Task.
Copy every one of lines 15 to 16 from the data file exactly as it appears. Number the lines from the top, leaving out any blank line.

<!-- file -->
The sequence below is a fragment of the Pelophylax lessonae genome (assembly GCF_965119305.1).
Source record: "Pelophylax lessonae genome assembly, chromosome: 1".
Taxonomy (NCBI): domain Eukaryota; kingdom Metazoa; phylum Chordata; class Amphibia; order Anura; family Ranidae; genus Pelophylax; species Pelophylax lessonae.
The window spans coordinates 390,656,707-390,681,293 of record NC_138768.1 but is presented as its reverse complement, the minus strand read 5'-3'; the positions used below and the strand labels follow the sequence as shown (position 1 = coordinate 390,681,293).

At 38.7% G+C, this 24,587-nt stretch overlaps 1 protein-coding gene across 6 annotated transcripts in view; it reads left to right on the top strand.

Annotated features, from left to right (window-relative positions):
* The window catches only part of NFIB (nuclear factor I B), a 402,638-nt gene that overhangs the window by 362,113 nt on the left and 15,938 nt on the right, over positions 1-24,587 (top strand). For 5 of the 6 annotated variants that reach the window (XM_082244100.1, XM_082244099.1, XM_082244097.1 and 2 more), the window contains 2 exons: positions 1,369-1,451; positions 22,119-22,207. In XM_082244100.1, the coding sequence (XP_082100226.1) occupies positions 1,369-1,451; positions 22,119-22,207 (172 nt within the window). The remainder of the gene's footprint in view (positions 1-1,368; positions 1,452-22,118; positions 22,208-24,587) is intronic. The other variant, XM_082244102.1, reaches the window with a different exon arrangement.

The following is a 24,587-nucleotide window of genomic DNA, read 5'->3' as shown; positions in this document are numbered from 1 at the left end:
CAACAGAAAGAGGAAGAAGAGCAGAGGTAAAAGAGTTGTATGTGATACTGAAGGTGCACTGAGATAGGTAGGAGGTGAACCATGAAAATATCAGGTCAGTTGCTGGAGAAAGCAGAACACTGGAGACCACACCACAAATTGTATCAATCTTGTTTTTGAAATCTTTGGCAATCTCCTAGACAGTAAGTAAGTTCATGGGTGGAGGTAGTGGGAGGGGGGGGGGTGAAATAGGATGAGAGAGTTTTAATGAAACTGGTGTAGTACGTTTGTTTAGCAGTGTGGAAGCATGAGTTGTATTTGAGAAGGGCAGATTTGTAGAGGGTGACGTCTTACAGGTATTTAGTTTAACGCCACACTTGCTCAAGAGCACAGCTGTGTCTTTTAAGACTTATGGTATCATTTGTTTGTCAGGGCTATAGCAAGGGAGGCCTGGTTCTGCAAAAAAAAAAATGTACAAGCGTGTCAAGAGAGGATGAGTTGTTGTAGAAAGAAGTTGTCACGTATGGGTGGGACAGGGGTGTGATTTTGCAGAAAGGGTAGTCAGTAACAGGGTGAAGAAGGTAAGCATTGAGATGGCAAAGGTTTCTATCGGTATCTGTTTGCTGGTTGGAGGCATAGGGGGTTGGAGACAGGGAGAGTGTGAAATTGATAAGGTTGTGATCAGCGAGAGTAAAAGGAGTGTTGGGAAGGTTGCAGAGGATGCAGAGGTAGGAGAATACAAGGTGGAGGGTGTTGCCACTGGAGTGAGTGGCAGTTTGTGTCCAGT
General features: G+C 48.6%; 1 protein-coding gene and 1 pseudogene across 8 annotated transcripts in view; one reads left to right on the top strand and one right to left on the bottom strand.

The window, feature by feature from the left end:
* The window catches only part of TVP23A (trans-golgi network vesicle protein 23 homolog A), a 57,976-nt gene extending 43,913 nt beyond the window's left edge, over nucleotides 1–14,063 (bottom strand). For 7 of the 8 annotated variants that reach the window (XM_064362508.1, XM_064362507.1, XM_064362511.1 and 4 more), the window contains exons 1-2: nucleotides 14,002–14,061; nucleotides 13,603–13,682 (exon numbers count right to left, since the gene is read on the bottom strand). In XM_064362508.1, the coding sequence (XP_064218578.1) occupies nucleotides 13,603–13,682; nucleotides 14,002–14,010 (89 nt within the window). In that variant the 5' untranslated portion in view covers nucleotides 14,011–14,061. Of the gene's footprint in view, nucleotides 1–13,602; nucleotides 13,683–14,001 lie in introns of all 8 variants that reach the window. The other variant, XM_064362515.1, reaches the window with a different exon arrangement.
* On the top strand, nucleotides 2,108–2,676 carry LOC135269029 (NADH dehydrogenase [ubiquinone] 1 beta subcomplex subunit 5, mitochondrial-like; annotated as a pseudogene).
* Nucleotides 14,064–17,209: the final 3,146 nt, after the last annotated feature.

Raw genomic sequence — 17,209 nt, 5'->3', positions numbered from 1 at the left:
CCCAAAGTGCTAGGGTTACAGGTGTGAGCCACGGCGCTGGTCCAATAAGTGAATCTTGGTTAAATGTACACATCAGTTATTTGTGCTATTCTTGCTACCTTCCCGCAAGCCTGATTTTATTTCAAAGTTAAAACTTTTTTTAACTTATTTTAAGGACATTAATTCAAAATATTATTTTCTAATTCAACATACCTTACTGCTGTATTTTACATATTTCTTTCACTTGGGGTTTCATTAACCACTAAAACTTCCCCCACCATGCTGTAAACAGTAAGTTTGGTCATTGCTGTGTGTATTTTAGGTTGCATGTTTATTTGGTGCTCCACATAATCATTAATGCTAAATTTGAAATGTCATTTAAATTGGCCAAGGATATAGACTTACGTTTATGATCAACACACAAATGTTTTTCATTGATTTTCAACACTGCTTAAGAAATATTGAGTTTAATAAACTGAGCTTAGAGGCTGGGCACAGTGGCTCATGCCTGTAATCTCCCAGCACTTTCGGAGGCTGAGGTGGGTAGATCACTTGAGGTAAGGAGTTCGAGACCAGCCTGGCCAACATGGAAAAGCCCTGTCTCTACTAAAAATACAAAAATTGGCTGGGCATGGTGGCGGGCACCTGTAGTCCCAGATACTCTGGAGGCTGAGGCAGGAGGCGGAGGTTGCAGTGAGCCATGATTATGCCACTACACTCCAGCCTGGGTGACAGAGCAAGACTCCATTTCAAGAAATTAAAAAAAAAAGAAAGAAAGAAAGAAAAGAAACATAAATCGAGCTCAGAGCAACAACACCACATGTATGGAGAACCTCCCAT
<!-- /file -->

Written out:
Raw genomic sequence — 17,209 nt, 5'->3', positions numbered from 1 at the left:
CCCAAAGTGCTAGGGTTACAGGTGTGAGCCACGGCGCTGGTCCAATAAGTGAATCTTGGTTAAATGTACACATCAGTTATTTGTGCTATTCTTGCTACCTTCCCGCAAGCCTGATTTTATTTCAAAGTTAAAACTTTTTTTAACTTATTTTAAGGACATTAATTCAAAATATTATTTTCTAATTCAACATACCTTACTGCTGTATTTTACATATTTCTTTCACTTGGGGTTTCATTAACCACTAAAACTTCCCCCACCATGCTGTAAACAGTAAGTTTGGTCATTGCTGTGTGTATTTTAGGTTGCATGTTTATTTGGTGCTCCACATAATCATTAATGCTAAATTTGAAATGTCATTTAAATTGGCCAAGGATATAGACTTACGTTTATGATCAACACACAAATGTTTTTCATTGATTTTCAACACTGCTTAAGAAATATTGAGTTTAATAAACTGAGCTTAGAGGCTGGGCACAGTGGCTCATGCCTGTAATCTCCCAGCACTTTCGGAGGCTGAGGTGGGTAGATCACTTGAGGTAAGGAGTTCGAGACCAGCCTGGCCAACATGGAAAAGCCCTGTCTCTACTAAAAATACAAAAATTGGCTGGGCATGGTGGCGGGCACCTGTAGTCCCAGATACTCTGGAGGCTGAGGCAGGAGGCGGAGGTTGCAGTGAGCCATGATTATGCCACTACACTCCAGCCTGGGTGACAGAGCAAGACTCCATTTCAAGAAATTAAAAAAAAAAGAAAGAAAGAAAGAAAAGAAACATAAATCGAGCTCAGAGCAACAACACCACATGTATGGAGAACCTCCCAT